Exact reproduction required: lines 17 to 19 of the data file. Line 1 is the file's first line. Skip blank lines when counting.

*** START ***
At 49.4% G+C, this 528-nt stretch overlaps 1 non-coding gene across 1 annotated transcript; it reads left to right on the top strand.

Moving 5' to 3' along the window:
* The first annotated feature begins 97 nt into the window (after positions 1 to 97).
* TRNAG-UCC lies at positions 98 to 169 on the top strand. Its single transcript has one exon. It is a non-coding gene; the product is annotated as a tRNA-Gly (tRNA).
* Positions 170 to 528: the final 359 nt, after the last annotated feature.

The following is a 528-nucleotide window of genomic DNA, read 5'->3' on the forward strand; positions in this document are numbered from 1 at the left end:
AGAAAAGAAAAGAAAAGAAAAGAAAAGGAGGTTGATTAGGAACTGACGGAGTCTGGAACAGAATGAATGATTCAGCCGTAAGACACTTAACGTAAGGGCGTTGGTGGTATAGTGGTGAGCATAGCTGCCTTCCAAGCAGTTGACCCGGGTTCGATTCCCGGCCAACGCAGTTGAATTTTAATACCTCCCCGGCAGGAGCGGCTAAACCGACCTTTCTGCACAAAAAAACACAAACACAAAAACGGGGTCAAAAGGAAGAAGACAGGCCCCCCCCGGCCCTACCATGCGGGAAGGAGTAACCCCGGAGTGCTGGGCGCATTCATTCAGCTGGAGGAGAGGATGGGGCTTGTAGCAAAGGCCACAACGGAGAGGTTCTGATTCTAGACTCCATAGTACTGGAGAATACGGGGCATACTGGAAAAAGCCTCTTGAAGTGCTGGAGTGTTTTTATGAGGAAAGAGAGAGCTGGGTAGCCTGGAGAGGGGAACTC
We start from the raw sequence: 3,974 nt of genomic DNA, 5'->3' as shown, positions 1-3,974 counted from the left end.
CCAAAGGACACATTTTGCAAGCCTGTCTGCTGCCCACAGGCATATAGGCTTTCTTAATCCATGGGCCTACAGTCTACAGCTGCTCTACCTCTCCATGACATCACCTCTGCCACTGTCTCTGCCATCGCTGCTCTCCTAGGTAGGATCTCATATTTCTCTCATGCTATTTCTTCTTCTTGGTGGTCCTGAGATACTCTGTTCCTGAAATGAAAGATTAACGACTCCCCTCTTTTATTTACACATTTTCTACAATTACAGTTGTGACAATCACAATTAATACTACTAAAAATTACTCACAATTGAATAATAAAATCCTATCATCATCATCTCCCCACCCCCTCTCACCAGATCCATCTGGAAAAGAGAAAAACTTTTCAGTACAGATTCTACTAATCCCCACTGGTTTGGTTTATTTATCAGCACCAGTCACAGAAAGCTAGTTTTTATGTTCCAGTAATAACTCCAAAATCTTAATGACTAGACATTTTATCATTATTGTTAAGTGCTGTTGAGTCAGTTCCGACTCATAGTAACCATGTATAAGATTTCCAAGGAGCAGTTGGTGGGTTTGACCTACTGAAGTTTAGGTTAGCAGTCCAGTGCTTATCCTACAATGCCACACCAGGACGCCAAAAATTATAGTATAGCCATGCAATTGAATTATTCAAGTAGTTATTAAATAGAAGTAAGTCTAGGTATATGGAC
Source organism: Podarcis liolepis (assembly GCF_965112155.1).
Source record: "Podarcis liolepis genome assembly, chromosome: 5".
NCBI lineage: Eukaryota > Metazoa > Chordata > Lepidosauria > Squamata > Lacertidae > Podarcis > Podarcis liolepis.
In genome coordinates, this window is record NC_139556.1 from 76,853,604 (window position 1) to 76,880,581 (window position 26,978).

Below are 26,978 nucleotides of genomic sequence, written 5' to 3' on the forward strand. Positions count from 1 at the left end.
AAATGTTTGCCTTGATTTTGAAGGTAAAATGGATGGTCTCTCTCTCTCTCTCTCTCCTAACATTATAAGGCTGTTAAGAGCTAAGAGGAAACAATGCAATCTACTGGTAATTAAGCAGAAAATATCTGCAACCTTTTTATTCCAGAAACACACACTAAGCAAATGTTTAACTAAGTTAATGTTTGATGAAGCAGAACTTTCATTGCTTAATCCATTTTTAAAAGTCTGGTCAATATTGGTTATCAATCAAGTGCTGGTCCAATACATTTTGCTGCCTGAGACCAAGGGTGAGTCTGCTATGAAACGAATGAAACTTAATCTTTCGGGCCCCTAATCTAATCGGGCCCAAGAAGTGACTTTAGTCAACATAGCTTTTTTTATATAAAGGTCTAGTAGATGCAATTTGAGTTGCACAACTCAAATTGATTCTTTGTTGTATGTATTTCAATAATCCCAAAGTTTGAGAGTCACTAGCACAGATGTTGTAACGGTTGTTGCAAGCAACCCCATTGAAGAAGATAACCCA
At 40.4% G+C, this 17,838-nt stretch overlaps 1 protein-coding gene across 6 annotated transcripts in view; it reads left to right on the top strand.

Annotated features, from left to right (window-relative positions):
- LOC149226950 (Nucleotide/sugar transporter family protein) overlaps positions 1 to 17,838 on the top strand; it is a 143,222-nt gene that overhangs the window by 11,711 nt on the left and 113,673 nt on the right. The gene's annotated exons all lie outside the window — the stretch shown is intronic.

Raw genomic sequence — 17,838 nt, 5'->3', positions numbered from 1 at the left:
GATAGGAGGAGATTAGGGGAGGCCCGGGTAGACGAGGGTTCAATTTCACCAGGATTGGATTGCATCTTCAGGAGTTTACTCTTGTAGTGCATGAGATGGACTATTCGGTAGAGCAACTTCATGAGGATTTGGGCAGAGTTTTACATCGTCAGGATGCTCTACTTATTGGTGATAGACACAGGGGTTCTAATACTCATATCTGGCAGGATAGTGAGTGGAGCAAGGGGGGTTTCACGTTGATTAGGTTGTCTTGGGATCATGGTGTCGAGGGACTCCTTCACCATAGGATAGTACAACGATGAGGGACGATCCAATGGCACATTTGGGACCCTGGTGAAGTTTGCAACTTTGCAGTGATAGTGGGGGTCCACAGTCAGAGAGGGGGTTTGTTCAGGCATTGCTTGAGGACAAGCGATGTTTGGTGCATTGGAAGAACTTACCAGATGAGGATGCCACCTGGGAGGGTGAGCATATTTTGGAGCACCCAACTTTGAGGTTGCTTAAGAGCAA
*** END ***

Annotated features, from left to right (window-relative positions):
- LOC149226950 (Nucleotide/sugar transporter family protein) overlaps positions 1 to 17,838 on the top strand; it is a 143,222-nt gene that overhangs the window by 11,711 nt on the left and 113,673 nt on the right. The gene's annotated exons all lie outside the window — the stretch shown is intronic.

Raw genomic sequence — 17,838 nt, 5'->3', positions numbered from 1 at the left: